Dick Kelley: An Appreciation
Hundreds of mourners – among them former Boston College student-athletes, past and present coaches, University administrators and his legions of friends – stood in long lines at a local funeral home and then filled St. Ignatius Church last week to pay tribute to the life of one of BC’s most beloved figures, Richard "Dick" Kelley '87, MA '89.
Dick Kelley, 48, BC’s assistant athletics director for media relations since 1991, died on Feb. 13 after a nearly-three year battle with amyotrophic lateral sclerosis (ALS), a deadly nerve disease that causes the steady loss of voluntary muscle movement.
What made Dick so special to those who flocked here to bid him farewell – and to those many others who had him in their thoughts and prayers last week – was his constant and unwavering concern for the University’s student-athletes. A highly skilled writer, editor and media relations professional, Dick saw far beyond the mere statistics of sports competition, and spent countless hours mentoring, counseling, encouraging and, occasionally, chastising BC student-athletes on aspects of life well beyond the playing field or arena.
A story oft-retold in recent days concerned Matt Ryan ’07, a star football player who drew extraordinary amounts of media attention during his celebrated collegiate career: “You’re a Boston College graduate,” Dick told the prize quarterback one day. “Why don’t you sound like it once in a while?”
Dick then proceeded to sit the young Ryan down in his office and helpfully provide a host of tips on handling media interviews efficiently, the importance of using proper grammar and speaking techniques, and other suggestions that would help to polish the player’s – and the University’s – image in this media-hungry world.
Last week, Ryan, now quarterback for the NFL’s Atlanta Falcons, said in a tweet from his home in Georgia, “Sad to hear the news about the passing of [Dick Kelley]. He was one of my favorite people during my time at BC and a huge influence to me.”
Reggie Jackson ’09, currently a professional basketball player for the NBA’s Oklahoma City Thunder, sent a similar message: “Words can’t express how much you mean to me and BC.”
But you didn’t have to be an all-star for Dick to take an interest in your well-being, your academic progress and your future. “He didn’t care if you scored 20 points a night or sat on the bench and waved your towel,” said Brian Ross ’02, a former basketball student-athlete who today is a financial services professional in Boston. “He was a great person, a great mentor and a great friend. Whether you were a ‘lottery pick’ or just a kid from North Quincy, ‘DK’ always wanted and expected the best out of you.”
Dick also delighted in educating a generation of would-be writers and sports administrators who worked in or with the Sports Media office. On a new student’s first day on the job, Dick would issue a sheet of grammar rules, and demand that they be carefully followed. He then proceeded to mentor the young journalists-to-be, offering writing and editing advice throughout their tenure in the department. Dozens of BC alumni have made their careers in media after learning the trade from Dick Kelley.
Of the hundreds of heartfelt remembrances that flowed from the University community during Dick’s illness and death, two stand out to this colleague. One epitomized his devotion and loyalty to Boston College’s student-athletes, even as his own health ebbed away. The second recounts an athlete’s gratitude to him:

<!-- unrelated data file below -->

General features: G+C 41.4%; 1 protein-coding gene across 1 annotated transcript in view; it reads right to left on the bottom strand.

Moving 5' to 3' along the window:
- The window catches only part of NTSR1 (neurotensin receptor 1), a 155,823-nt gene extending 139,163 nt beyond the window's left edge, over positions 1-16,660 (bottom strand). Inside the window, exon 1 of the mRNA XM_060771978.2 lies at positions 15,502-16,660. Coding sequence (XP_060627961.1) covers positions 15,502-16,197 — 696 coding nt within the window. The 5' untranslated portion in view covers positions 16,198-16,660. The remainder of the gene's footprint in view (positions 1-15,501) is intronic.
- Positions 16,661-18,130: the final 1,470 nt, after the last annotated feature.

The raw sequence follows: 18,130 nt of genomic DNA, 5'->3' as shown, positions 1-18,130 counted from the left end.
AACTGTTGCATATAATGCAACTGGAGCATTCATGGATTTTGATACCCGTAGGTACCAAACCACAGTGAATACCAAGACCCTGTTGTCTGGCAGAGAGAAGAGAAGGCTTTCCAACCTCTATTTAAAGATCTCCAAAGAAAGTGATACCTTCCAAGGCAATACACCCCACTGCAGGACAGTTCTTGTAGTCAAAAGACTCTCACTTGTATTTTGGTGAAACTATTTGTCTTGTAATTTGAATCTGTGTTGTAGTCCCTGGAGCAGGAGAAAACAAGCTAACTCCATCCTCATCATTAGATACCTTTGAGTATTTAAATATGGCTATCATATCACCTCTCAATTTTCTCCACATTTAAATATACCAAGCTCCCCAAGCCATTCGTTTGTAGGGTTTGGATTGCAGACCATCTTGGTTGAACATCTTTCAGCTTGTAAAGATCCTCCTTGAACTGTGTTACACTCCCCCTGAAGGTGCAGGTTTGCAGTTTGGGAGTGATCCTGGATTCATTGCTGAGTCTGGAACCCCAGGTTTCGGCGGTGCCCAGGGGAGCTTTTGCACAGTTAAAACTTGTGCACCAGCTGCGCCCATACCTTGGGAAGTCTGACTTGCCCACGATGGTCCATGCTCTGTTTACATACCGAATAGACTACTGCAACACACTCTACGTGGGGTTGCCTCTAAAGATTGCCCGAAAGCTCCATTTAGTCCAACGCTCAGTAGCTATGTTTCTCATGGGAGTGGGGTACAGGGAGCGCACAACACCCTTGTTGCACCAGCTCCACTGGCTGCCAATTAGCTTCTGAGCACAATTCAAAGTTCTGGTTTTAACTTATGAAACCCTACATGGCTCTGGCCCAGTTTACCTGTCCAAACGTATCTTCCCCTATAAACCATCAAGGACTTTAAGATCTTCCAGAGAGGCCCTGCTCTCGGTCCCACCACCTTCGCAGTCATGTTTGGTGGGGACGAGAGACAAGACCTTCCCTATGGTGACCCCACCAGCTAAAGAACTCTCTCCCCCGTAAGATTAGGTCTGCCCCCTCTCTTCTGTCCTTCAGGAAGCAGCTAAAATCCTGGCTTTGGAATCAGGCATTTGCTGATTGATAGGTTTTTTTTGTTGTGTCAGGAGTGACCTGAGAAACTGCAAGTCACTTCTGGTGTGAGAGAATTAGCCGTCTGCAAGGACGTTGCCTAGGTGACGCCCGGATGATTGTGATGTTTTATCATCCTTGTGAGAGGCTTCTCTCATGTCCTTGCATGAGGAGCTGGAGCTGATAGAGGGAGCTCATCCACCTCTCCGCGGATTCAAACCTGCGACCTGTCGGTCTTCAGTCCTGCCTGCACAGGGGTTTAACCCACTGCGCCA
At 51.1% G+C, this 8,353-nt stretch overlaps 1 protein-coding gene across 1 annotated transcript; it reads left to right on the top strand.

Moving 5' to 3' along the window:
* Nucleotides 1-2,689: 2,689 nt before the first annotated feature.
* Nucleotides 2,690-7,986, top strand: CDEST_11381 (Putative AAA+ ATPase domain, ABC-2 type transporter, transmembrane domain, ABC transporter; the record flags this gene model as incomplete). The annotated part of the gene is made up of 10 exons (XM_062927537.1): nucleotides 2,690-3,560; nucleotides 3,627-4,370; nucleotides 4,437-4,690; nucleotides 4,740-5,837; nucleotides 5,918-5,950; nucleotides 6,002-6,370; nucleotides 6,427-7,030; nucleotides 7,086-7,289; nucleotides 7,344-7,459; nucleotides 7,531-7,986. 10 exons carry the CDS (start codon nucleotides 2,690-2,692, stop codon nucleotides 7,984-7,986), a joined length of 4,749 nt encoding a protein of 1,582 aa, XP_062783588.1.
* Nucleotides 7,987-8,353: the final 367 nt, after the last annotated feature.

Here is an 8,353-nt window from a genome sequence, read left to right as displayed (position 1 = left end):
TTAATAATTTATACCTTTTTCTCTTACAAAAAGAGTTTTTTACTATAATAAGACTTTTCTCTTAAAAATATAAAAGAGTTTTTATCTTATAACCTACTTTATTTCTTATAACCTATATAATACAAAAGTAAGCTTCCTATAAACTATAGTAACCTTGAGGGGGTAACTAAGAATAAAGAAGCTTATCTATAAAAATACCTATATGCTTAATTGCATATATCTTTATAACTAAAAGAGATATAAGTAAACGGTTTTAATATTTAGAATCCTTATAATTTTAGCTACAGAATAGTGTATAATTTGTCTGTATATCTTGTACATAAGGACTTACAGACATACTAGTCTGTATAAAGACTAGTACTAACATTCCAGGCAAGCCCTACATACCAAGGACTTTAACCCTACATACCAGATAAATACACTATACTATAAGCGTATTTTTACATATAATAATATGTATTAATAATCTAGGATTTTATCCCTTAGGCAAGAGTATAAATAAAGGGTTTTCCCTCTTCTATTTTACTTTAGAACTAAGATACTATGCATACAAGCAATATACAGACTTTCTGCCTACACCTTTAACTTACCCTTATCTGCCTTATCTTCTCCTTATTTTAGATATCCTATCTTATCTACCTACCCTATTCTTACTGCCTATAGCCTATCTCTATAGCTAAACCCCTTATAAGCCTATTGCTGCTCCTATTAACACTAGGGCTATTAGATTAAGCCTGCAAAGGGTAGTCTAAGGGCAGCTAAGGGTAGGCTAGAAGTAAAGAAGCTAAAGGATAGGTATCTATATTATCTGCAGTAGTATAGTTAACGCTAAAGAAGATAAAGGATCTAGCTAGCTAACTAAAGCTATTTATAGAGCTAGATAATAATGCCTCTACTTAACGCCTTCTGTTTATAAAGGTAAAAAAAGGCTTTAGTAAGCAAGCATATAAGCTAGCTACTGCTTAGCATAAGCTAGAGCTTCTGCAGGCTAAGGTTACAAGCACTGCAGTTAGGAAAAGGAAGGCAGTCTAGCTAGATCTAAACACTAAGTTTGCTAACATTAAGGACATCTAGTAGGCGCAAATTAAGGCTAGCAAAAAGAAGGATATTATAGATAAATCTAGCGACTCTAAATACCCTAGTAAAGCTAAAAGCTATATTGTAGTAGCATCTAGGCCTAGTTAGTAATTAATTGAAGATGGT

- It was Easter Sunday, April 8, 2012, and the Boston College hockey team was returning to campus from Tampa, Fla., where the night before, the Eagles had won the NCAA Championship with a solid 4-1 victory over Ferris State University. With most students at home for the long holiday weekend and many local fans engaged in family activities, few people were on hand when the team bus pulled up to Conte Forum. One of them was Dick Kelley.
Although his body was wracked from the surging ALS, he had willed himself to get to campus to be on hand when coach Jerry York and his triumphant team returned home. He was unable to stand, and a folding chair was quietly provided for him to wait. When the team finally arrived, each player and coach greeted him with a hearty handshake, a gentle hug, or – as hockey players everywhere are wont to do – a playful poke to the ribs.
Finally, team co-captain Tommy Cross stepped off the bus with the gleaming NCAA prize. With his strong hands, Cross held the trophy close to Dick, who did not have the ability to grasp it. He could only weep with joy as he was finally able to share in “his Eagles’” grand accomplishment.
- Last spring, the Chicago Blackhawks won the coveted Stanley Cup as champions of the National Hockey League. As part of the Cup tradition, each player on the winning team is allowed to have the famous three-foot tall icon for a day. Former Eagle Ben Smith ‘10 got his chance to show off hockey’s ultimate team prize on July 16 when he was honored in his hometown of Avon, Conn. After the civic celebration, Smith and his parents drove to Chestnut Hill, where following a quick visit to BC they headed to Dick Kelley’s apartment on Commonwealth Avenue.
Smith walked unannounced into the living area and plunked the 35-lb. Stanley Cup right at the foot of Dick’s recliner. He looked his mentor straight in the eye and said, “Dick, I couldn’t have accomplished things like this in my life without the support of people like you.”
Dick Kelley lived Boston College’s motto of “Ever to Excel” in his life, in his work, and in his spirit. He will be missed.
Requiescat in Pace, Dick.
Reid Oslin worked for the Admission Office, the Athletics Department and the Office of News & Public Affairs during his 41 years at Boston College.